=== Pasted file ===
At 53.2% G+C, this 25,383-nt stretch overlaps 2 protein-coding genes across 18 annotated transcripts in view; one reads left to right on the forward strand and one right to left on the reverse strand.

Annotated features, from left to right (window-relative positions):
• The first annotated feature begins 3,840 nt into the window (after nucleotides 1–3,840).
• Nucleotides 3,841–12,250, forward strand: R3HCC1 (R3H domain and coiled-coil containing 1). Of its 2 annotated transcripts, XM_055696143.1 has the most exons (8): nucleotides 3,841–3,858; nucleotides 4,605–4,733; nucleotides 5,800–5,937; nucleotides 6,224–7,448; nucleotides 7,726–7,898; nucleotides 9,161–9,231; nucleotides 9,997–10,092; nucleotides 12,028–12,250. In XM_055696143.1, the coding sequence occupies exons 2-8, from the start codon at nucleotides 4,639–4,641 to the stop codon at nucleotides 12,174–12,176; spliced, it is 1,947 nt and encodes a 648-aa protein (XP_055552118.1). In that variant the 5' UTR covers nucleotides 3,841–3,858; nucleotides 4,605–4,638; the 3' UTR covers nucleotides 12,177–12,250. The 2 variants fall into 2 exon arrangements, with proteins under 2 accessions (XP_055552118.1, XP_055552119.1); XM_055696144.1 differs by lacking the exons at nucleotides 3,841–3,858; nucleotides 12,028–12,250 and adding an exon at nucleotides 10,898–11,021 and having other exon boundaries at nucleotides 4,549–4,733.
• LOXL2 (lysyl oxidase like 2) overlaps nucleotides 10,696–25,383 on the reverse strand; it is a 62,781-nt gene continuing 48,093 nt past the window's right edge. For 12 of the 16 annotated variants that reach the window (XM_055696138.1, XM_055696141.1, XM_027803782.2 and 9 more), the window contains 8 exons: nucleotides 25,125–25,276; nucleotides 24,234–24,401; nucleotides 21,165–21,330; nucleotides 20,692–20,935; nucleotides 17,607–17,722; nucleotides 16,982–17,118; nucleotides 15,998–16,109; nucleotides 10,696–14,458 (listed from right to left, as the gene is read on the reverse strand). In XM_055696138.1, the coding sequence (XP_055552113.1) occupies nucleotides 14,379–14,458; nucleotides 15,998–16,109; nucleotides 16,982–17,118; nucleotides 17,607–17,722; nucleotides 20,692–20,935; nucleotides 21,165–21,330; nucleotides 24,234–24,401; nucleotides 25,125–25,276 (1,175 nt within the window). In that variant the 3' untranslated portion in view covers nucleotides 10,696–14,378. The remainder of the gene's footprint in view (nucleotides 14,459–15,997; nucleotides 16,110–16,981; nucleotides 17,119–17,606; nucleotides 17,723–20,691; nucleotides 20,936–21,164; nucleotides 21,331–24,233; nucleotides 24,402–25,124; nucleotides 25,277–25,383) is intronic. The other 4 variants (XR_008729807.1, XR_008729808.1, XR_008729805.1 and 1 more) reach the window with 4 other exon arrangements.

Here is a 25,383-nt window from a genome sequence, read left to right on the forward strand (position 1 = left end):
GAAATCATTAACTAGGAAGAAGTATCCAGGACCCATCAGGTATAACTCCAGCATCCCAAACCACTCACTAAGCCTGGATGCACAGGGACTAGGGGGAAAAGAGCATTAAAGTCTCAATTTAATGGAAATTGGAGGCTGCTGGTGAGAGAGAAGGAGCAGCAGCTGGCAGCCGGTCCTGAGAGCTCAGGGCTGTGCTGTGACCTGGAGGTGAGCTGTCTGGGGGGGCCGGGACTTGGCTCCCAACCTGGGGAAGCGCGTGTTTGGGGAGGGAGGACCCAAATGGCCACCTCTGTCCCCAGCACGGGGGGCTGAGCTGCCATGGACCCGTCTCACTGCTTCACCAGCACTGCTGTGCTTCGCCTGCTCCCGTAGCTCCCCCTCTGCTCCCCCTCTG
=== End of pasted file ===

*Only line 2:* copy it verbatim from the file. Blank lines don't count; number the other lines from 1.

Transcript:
Annotated features, from left to right (window-relative positions):